We see the same scenario unfolding in the debate over Bill, C-10, now before the Senate. Drafted to close a loophole in the INCOME TAX ACT Minister of Heritage, Josee Verner has emphasized in her own remarks before the Senate Banking Committee, as have those of us in support of the bill, that there is material that is potentially illegal under The Criminal Code, such as indecent material, hate propaganda and child pornography but no provisions in the Act that exclude such material from public funding through tax credits. It has also been emphasized by the Minister and others, including myself, that contrary to objections from spokespersons on behalf of the aggressive entertainment industry lobby mounted in opposition to the bill, that it has been part of the tax credit landscape since its inception in 1995, through Income Tax Regulations. Most Canadians object to their tax dollars being squandered on harmful cultural products. It was pointed out to the Senate Committee on April 16th that a recent Compass poll on public opinion and customer research indicates that 81 percent of Canadians do not think that pornographic films should receive funding from the public purse.

I would argue, as I did before the Senate Banking Committee, myself on April 9th, 2008, that the need to eliminate sources of public funding for film and television productions deemed to be contrary to public interest was first recommended in a Report released in 1977 from the Royal Commission on Violence in the Communications Industry, chaired by the late Judy La Marsh, a lawyer and broadcaster who served in the Liberal administration of Lester B. Pearson. I renewed the call in my doctoral dissertation completed at OISE/UT in 1995, in my book, MIND ADUSE Media Violence in an Information Age, published in 2000 and distributed by UT Press, and numerous other peer reviewed articles, papers and co-authored books since. I am leaving a copy of MIND ABUSE with you, for your information, as well as a copy of the latest issue of THE LEARNING EDGE, a periodical I edit for the Canadian Association for the Study of Adult Education in which I have an article entitled, "Shifting the paradigm toward a Greener Earth in media, business and community". It can be accessed online by logging onto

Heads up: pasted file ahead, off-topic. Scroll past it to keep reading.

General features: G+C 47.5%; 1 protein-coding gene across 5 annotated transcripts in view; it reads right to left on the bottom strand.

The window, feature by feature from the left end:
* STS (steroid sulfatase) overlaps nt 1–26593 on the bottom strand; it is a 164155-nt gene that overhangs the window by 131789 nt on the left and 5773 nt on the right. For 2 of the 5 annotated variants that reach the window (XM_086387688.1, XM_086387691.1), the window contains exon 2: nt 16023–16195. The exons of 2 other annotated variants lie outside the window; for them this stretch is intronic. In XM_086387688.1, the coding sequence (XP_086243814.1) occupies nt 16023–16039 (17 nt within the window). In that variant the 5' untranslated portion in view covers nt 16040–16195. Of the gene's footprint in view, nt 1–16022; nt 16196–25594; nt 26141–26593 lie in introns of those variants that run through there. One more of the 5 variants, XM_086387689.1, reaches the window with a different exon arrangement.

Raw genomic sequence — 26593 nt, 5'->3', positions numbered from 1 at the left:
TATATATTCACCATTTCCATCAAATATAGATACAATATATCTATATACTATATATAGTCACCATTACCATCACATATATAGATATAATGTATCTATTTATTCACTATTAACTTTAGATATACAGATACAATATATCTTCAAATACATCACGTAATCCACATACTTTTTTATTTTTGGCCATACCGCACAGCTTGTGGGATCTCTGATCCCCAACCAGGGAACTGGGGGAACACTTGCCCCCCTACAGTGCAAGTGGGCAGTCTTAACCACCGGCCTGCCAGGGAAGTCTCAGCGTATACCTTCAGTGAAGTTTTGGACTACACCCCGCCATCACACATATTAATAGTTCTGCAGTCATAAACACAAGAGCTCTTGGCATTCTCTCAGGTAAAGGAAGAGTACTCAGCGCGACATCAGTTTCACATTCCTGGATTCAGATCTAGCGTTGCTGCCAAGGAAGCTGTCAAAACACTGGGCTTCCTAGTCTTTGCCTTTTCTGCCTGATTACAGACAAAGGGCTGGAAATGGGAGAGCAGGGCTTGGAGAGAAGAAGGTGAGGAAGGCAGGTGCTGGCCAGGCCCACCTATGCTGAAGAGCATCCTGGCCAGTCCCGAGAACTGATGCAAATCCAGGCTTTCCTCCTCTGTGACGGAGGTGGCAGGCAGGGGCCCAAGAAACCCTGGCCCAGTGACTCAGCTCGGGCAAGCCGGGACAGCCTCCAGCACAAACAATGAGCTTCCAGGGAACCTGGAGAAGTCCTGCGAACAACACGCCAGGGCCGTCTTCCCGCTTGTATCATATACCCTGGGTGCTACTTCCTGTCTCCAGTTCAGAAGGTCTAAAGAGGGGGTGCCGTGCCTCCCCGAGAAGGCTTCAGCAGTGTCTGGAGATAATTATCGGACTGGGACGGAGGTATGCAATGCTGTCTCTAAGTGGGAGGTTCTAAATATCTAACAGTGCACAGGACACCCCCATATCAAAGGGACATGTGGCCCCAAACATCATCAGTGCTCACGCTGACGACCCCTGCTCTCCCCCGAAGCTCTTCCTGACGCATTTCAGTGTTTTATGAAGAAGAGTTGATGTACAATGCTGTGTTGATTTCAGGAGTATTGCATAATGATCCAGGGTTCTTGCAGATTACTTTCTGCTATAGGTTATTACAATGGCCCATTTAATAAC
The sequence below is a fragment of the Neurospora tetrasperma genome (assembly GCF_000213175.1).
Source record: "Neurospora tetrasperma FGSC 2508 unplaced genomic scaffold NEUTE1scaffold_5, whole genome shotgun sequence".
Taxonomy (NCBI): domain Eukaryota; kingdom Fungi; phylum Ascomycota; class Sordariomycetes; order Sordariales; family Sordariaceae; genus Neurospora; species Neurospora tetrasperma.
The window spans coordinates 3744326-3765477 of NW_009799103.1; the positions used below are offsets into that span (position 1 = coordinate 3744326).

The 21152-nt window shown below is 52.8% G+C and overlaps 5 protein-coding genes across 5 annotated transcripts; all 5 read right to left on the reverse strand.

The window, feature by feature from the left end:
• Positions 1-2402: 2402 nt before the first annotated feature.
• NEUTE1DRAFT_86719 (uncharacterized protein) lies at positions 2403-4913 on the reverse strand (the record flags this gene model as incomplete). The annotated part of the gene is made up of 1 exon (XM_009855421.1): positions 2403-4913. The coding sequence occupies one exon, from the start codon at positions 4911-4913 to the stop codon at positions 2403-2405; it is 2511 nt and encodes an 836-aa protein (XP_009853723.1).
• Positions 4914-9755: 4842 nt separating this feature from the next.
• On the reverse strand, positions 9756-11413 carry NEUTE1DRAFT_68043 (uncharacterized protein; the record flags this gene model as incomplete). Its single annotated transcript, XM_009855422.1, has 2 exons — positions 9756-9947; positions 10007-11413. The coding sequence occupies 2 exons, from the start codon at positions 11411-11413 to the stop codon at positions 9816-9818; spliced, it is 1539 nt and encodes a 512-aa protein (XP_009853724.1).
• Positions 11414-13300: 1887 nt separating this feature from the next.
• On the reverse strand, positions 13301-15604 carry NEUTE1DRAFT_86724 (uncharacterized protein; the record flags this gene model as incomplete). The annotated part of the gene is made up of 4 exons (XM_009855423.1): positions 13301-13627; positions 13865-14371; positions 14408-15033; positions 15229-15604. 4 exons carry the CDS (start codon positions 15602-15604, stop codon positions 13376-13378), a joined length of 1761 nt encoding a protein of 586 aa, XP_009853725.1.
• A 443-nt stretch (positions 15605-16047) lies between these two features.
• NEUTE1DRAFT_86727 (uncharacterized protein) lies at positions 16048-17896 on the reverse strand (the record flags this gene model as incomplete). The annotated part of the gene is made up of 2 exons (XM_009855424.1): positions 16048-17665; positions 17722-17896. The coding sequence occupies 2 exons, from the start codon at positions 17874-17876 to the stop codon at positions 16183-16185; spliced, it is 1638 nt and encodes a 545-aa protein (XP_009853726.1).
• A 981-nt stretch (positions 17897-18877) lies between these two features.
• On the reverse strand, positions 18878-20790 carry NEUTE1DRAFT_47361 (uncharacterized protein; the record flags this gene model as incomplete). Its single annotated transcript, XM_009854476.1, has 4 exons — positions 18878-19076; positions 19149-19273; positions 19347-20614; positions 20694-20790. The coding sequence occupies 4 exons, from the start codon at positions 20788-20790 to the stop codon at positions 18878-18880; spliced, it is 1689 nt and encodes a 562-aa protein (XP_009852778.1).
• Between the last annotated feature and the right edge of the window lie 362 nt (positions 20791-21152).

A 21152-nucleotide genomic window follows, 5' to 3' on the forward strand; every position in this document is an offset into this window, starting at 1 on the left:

Indeed, Bill C-10 is a logical extension of the work began by the CRTC under the leadership of Chairman Keith Spicer. As Minister Verner has pointed out, the transparent approach to the development of guidelines to ensure that what is illegal under the Criminal Code as well as other types of content, such as extreme and gratuitous violence in films and video games, for which public support is clearly unacceptable she is recommending a model that has been used before. In the early 1990s, the CRTC, the Canadian Association of Broadcasters, the Canadian Teachers Federation, Canadians Concerned About V iolence In Entertainment, child psychologists and others, collaborated to develop the Code on Violence. It continues to inform the Canadian Broadcast Standards Council in handling viewer complaints about content on television. But as I've already pointed out, this initiative has not gone far enough. The CBSC is still reactive as opposed to proactive and, as I've already argued, it has not been strictly adhered to by the very members of the Broadcast industry that set up and fund it in the first place. Indeed, it was always intended that the criteria for programming developed, would be applied within the industry, beyond the members of the CAB, itself. To great international fanfare, both Keith Spicer and Ron Cohen participated in the International Broadcast Standards Summit, convened in St. Louis, Missouri in 1996, prior to the Founding Convention for the Cultural Environment Movement at Webster University which C-CAVE co-sponsored. Since then, not much has happened. We urge the CRTC to reclaim its leadership role, instead of moving Canada in the opposite direction, on media issues of increasing concern to growing numbers of people around the world.